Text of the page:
With the threat of global warming constantly looming, reducing the carbon footprint within the construction industry has become a point of upmost importance.
Eco friendly buildings are on the rise in the UK, and pressure is mounting to build in a more environmentally friendly way – so are we reaching our goal? The number of eco friendly construction companies is growing, and those who haven’t started using these methods may fall behind the times.
One of the main ways to become more environmentally friends is by using better insulation. The best ones, made from recycled material, reduce energy waste and have a low environmental impact. Buildings need to ensure that their hot water, heating, lighting and cooling systems all meet energy efficient measures. Windows, doors, vents and roof lights also need to be draught proofed.
Sustainable materials are also crucial. Cement production is responsible for around half of the industry’s CO2 output because of the energy required to make it, and the chemical reactions that are involved. Choosing an alternative cement that has different chemicals or use different methods such as wood, straw bales and compressed soil, have a much lower carbon footprint than cement.
The old adage of reduce, reuse, recycle is an important message with regards to reducing waste. Making sure that materials are not over ordered and recycling where ever possible is key. Sourcing materials locally is also a plus, because it means that there is less need for transporting them, and using materials that can be packed more efficiently and weigh less mean that energy is saved.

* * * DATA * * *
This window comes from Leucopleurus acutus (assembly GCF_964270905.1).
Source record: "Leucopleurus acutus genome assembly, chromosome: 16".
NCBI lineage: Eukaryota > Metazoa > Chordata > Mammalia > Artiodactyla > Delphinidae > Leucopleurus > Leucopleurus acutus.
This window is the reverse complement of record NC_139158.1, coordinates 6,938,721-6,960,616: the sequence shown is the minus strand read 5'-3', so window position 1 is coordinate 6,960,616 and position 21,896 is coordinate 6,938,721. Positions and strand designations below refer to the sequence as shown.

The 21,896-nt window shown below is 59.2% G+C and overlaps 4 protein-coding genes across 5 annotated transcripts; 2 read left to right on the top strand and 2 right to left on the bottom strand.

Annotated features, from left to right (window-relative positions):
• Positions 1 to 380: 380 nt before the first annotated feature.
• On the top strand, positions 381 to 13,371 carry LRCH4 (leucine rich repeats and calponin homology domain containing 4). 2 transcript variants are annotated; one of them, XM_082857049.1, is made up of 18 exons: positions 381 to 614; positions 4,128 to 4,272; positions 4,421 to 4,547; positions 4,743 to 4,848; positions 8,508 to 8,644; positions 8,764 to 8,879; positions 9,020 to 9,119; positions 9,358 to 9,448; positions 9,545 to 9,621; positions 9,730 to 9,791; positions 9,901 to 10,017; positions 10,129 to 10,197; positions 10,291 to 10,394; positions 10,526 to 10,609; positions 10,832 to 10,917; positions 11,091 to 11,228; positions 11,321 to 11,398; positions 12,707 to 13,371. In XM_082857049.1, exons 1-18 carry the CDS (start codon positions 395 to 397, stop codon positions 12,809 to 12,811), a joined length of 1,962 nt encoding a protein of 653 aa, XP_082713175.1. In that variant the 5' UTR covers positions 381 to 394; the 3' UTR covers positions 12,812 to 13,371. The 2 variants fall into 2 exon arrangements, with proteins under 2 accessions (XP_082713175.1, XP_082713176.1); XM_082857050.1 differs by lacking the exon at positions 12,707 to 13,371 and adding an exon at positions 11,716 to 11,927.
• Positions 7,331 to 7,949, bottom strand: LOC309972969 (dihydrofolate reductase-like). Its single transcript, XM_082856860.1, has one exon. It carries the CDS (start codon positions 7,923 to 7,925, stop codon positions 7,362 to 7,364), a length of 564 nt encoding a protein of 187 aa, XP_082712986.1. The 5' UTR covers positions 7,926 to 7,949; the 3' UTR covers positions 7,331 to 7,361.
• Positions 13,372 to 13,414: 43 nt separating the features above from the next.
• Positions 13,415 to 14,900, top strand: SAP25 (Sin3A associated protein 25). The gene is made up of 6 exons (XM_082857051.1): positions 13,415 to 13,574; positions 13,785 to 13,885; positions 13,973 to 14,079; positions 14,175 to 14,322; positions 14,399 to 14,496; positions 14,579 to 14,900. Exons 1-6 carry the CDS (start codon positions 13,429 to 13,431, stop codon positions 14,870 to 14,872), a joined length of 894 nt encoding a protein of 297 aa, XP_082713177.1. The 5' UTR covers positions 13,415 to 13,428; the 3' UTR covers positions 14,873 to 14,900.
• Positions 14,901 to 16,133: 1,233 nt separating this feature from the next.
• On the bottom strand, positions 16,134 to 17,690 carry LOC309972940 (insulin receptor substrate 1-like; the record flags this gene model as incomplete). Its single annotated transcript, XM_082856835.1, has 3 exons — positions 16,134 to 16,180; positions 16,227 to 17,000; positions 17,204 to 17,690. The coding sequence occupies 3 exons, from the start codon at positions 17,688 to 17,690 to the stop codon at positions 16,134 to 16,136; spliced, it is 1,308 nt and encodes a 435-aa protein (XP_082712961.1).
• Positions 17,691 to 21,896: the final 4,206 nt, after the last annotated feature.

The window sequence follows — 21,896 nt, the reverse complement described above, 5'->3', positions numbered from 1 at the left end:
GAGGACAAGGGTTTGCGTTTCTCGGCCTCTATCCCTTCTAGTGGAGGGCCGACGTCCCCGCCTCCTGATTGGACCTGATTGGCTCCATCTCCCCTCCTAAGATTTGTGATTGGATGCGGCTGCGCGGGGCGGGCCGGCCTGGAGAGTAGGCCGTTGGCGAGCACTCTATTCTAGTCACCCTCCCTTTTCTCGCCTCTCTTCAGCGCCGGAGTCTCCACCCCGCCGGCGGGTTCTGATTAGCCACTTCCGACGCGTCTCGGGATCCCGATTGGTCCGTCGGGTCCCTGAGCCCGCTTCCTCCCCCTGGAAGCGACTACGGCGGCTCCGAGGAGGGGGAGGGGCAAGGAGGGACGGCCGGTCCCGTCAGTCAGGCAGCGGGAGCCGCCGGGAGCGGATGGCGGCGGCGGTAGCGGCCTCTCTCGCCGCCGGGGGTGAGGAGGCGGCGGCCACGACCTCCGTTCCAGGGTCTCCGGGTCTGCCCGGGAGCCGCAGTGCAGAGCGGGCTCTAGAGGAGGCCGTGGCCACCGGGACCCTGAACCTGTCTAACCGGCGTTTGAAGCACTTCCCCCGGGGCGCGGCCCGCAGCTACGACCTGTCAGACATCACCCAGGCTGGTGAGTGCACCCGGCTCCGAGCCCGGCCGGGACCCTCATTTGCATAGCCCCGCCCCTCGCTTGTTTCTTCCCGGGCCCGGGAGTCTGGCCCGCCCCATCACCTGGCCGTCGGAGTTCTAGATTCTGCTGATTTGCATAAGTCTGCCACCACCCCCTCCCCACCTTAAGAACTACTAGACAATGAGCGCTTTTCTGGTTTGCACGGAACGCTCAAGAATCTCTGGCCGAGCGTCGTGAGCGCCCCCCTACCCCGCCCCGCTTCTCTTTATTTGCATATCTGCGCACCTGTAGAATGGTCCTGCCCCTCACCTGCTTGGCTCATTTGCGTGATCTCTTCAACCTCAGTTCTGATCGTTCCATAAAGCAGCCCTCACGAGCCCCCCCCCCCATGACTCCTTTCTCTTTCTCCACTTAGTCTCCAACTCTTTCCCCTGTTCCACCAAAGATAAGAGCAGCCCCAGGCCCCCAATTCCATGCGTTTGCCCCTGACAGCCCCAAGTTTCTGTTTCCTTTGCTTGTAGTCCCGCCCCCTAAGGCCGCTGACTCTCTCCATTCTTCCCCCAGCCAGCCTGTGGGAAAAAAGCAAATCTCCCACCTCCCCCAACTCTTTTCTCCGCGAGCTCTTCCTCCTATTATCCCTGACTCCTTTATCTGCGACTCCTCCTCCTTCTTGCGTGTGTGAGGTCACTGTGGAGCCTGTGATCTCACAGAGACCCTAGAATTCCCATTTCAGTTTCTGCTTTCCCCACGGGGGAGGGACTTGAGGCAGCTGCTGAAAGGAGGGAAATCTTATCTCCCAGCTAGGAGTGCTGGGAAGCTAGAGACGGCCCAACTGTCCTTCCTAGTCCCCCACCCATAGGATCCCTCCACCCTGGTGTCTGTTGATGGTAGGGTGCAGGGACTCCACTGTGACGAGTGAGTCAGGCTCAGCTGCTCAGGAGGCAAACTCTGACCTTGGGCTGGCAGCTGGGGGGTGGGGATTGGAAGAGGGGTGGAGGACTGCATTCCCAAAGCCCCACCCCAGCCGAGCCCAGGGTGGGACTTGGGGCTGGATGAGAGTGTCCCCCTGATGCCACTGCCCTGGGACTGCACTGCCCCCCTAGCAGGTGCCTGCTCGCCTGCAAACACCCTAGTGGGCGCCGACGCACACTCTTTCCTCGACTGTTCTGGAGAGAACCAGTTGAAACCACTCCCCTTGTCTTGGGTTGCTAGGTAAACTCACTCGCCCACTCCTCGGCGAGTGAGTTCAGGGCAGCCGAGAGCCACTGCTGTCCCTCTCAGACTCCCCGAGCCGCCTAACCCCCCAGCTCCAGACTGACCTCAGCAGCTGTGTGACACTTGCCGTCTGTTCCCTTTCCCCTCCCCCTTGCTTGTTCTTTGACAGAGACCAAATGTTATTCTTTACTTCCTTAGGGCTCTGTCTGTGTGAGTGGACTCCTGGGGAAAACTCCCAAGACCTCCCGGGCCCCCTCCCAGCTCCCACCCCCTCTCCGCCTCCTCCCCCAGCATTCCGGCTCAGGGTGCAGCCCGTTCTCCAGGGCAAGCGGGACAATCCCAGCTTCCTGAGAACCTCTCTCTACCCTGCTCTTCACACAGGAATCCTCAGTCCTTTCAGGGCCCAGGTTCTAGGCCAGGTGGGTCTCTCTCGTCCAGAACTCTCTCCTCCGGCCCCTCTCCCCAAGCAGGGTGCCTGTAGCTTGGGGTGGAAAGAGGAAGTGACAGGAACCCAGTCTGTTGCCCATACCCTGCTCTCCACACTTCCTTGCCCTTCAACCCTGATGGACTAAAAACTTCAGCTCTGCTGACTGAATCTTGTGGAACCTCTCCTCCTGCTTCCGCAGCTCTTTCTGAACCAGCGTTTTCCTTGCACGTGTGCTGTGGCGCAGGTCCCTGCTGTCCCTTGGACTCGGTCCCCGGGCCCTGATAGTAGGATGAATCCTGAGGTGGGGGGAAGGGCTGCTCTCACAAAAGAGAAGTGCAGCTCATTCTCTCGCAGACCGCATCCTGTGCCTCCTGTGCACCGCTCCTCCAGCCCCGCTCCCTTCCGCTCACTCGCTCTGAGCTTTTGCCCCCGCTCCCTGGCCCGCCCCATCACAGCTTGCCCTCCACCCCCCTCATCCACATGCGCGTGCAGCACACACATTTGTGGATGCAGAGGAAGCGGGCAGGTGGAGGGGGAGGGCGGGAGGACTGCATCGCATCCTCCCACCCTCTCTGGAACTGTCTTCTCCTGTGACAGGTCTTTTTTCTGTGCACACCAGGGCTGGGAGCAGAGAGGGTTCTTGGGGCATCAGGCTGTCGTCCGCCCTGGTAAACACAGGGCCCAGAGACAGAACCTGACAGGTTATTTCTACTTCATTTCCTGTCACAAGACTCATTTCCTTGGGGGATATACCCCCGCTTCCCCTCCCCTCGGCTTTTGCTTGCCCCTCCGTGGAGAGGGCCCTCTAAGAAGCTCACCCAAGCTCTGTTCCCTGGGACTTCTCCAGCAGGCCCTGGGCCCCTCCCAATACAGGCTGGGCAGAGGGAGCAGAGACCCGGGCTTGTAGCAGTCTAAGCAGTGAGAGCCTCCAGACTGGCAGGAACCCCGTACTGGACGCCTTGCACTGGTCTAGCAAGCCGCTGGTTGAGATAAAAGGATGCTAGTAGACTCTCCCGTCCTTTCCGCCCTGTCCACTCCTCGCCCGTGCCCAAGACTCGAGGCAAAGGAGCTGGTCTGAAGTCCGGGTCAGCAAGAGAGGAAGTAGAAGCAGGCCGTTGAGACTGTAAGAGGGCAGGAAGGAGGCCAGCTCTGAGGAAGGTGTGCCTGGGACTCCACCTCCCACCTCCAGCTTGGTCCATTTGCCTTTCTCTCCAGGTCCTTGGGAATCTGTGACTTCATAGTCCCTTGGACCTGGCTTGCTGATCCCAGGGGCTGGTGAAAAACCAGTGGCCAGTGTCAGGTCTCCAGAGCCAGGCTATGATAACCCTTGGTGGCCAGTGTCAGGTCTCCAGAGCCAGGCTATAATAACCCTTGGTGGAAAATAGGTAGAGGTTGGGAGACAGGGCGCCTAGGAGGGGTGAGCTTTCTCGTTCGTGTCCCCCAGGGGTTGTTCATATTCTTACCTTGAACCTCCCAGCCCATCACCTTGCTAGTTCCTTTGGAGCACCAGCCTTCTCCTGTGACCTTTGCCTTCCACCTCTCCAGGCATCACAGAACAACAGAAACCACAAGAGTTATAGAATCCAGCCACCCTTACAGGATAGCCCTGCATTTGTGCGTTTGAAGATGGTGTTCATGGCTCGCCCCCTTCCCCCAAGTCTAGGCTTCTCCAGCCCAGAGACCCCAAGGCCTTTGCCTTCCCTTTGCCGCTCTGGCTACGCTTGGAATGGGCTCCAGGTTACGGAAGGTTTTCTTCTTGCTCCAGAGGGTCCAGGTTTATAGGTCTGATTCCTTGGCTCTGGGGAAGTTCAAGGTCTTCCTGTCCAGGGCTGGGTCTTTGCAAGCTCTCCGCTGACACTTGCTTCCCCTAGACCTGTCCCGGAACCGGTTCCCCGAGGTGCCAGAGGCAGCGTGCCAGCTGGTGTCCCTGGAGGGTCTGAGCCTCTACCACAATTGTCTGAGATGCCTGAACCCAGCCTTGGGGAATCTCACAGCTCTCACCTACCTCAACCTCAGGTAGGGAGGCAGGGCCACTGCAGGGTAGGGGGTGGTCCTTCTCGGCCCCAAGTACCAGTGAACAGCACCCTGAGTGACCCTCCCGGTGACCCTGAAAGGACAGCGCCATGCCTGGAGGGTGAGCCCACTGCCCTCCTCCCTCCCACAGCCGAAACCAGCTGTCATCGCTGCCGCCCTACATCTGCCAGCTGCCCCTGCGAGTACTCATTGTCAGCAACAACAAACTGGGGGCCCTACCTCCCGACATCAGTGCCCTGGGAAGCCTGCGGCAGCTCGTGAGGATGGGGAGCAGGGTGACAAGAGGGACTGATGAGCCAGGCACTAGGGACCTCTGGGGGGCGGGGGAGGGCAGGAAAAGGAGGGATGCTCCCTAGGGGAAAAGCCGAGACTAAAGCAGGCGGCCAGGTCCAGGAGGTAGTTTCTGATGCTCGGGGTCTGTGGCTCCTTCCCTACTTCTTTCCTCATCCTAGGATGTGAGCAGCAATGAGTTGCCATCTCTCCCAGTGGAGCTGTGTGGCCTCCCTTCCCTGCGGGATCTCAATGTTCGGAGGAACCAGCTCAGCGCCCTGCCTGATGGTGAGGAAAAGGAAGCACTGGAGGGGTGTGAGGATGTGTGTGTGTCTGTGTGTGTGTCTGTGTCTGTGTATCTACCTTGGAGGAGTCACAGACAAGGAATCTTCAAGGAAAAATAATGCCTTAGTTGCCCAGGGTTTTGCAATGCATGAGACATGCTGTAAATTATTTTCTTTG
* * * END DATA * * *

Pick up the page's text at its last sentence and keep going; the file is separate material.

Optimising natural light and using solar power can be a great energy saver. Lighting can account for up to 40% of the energy used in a typical commercial building so making savings here seems obvious.
Water usage can also make savings. Efficient fixtures and appliances can reduce water usage. Reduced flush toilets and rain water harvesting are becoming more popular as people seek to reduce their costs as much as possible.
Passive houses are also becoming more prominent. Passive house is a rigorous, voluntary standard for energy efficiency in a building, reducing its ecological footprint. It results in ultra-low energy buildings that require little energy for space heating or cooling. Passive House is not a brand name, but a construction concept that can be applied by anyone and that has stood the test of practice.
Carbon reduction is a complex challenge, and companies that can demonstrate green credentials are at the top of the construction sector in the UK. Managing and reducing the carbon footprint is becoming increasingly important in such a fast paced industry as ours.